Raising Jack Perverse: On Childhood, Perversity, and James Hearne’s Case

  • Derritt Mason
Keywords: James Hearne, peversity, childhood

Abstract

This paper considers two versions of the child that circulated in Romantic thought – (1) the dangerous, inherently perverse child, and (2) the innocent child who is susceptible to perversion – in light of Charles Bradbury’s 1755 trial and the testimony of James Hearne, a young apprentice who accused Bradbury of sodomy. The author argues that these reductive versions of the child remain in circulation today, as evidenced by recent changes to Canada’s age of consent legislation, and a critical reading of Hearne’s case points to how children’s behaviour always exceeds the narratives adults create to understand and explain it.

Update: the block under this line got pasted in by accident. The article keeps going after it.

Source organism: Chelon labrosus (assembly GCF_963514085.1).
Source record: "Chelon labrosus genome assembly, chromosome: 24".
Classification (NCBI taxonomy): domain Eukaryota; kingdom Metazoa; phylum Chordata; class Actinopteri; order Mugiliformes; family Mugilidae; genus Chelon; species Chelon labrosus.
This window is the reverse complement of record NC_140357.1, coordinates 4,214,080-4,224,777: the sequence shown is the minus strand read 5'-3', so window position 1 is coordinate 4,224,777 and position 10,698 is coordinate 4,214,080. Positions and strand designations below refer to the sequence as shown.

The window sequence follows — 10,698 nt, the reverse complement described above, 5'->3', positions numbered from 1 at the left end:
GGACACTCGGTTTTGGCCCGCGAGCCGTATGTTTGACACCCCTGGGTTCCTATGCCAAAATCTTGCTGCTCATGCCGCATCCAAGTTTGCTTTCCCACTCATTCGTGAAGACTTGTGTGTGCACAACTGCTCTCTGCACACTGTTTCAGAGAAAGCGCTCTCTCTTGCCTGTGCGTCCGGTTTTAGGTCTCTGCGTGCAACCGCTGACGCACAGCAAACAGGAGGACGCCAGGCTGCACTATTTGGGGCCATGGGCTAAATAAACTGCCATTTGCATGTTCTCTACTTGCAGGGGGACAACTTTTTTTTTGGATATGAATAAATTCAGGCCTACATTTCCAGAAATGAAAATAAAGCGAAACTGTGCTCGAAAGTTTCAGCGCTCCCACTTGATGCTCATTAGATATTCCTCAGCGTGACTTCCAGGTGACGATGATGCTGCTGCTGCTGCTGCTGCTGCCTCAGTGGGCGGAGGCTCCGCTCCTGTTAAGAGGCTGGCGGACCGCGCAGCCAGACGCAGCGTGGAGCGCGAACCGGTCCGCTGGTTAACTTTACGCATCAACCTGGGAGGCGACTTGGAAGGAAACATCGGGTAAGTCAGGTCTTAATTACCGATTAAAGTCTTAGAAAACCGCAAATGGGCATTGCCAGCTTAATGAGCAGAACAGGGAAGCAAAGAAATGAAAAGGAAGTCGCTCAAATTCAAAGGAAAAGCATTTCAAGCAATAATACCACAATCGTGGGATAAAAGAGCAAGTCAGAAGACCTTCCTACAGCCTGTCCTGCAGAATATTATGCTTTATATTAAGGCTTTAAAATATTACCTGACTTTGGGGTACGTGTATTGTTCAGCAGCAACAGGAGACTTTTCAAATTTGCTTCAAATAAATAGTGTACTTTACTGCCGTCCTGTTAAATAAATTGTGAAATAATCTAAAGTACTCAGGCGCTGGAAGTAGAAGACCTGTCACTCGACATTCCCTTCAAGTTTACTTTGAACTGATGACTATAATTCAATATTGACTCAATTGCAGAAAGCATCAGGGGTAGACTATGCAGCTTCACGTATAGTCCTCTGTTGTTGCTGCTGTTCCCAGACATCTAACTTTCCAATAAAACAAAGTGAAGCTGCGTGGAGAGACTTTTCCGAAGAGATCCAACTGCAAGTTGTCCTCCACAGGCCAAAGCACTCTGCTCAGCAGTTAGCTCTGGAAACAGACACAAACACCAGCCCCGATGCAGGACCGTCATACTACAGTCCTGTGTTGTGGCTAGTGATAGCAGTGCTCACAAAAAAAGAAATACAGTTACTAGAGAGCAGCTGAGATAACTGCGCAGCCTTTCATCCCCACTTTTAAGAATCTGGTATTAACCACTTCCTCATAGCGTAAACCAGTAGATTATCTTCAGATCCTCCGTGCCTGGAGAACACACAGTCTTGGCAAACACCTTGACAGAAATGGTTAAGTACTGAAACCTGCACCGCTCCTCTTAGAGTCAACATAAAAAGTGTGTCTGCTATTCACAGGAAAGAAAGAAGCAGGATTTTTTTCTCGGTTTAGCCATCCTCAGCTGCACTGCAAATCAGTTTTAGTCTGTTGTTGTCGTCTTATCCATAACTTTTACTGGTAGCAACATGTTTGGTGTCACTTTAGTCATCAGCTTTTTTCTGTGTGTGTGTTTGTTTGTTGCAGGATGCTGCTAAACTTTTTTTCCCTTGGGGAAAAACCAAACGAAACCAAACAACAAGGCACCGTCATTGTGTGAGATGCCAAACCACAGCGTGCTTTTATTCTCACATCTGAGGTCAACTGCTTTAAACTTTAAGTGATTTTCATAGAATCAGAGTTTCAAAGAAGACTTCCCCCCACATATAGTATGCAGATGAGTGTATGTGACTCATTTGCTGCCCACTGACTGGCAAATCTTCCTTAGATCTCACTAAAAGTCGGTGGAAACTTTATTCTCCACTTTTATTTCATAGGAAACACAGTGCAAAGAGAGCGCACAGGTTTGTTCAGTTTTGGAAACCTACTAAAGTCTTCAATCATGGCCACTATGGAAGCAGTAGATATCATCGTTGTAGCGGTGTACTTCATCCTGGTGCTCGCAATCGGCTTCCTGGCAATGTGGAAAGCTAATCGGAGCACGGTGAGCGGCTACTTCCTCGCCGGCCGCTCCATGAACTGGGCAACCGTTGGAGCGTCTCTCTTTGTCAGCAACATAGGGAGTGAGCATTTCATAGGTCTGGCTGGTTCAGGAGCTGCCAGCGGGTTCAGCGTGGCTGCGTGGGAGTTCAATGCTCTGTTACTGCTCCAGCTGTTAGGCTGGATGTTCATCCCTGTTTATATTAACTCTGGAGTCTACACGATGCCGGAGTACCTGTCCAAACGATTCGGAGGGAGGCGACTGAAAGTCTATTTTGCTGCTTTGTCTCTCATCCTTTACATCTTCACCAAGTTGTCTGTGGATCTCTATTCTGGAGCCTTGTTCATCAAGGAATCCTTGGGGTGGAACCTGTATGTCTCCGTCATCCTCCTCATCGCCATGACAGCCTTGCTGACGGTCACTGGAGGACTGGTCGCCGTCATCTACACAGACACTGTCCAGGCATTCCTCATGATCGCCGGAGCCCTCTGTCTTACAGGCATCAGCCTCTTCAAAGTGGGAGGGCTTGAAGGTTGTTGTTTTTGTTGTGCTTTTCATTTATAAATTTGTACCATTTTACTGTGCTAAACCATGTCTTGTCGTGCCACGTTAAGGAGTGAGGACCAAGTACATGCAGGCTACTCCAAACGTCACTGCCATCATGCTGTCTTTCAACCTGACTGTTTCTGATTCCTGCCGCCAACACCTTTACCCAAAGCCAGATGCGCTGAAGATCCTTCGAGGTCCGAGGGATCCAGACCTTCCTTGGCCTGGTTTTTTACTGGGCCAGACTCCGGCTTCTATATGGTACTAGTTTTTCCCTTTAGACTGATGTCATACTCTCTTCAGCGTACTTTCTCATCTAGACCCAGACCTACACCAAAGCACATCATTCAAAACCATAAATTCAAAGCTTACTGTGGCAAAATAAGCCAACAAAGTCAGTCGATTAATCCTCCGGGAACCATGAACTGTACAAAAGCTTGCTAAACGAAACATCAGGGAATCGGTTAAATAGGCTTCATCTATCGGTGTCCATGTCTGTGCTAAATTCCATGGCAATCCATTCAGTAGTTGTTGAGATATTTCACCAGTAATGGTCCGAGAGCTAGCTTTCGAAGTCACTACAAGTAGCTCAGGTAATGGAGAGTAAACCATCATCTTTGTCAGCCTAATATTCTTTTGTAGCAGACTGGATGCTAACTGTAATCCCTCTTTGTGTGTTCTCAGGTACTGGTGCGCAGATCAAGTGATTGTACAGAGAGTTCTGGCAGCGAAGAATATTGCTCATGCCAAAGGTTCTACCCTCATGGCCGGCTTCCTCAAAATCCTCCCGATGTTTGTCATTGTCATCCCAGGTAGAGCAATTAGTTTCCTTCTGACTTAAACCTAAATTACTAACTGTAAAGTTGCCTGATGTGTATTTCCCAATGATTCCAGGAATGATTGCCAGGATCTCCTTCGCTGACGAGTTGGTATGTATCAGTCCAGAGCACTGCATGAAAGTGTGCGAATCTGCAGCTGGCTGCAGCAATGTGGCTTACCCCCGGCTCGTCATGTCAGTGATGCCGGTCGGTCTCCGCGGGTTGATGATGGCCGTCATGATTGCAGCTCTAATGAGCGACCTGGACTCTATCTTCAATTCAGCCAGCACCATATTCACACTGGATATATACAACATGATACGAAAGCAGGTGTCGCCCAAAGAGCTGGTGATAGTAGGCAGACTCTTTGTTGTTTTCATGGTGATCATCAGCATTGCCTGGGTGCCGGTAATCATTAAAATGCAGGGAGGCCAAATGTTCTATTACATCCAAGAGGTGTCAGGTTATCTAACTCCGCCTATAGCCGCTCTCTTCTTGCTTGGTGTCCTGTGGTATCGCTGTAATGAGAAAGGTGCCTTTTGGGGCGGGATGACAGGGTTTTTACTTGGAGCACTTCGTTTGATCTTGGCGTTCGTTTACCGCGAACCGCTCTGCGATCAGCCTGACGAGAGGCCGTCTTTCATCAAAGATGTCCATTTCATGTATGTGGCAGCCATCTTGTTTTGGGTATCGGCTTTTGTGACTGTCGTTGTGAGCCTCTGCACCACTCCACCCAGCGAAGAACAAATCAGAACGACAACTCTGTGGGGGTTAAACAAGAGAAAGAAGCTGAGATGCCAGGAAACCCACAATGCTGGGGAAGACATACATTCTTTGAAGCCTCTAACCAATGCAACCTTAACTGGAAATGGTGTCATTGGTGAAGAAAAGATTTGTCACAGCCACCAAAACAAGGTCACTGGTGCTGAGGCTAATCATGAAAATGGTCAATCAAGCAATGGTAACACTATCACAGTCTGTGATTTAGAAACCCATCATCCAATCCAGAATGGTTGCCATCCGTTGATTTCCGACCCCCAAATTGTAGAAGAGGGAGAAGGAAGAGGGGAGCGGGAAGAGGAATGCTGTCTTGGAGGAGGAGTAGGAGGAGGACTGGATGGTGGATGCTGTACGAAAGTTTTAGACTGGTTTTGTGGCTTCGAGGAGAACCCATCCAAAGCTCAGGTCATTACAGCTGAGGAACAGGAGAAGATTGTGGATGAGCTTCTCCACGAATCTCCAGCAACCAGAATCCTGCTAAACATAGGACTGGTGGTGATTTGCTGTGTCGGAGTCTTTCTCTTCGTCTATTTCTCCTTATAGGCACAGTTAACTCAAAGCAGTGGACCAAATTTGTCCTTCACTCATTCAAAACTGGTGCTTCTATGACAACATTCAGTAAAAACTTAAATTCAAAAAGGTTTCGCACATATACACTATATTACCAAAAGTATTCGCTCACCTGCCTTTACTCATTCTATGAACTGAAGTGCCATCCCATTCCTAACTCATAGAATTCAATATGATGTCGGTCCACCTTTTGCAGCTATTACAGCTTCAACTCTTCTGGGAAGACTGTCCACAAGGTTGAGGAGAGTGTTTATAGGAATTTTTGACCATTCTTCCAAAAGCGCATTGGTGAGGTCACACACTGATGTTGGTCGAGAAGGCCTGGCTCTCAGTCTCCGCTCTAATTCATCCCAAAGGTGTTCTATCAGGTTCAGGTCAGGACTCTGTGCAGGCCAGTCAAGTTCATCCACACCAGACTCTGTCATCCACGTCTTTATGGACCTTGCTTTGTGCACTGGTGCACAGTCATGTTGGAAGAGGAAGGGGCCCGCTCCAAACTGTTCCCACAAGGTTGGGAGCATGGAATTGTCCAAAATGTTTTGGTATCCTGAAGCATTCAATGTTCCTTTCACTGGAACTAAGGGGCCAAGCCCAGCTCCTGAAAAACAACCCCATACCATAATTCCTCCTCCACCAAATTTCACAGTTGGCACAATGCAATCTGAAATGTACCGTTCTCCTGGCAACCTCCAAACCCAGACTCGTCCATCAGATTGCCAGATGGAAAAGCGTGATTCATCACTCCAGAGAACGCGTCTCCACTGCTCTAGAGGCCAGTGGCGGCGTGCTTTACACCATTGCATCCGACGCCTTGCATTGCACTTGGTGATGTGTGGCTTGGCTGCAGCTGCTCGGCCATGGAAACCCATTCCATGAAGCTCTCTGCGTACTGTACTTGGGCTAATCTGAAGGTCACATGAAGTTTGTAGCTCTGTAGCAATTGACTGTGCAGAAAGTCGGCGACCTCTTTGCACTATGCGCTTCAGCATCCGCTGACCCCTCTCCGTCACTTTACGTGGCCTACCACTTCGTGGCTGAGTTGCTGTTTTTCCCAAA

Author Biography

Derritt Mason

Derritt Mason is a Ph.D. student in the Department of English and Film Studies at the University of Alberta. His dissertation explores the development of the queer young adult fiction genre since the first North American YA novel with gay content was released in 1969. In addition to articles published in The Brock Review and Journal of LGBT Youth, he has an essay forthcoming in a collection dedicated to the ever-fascinating Lady Gaga.

Published
2011-03-29
How to Cite
Mason, D. (2011). Raising Jack Perverse: On Childhood, Perversity, and James Hearne’s Case. Jeunesse: Young People, Texts, Cultures, 3(1). Retrieved from http://jeunessejournal.ca/index.php/yptc/article/view/80
Section
Articles

Most read articles by the same author(s)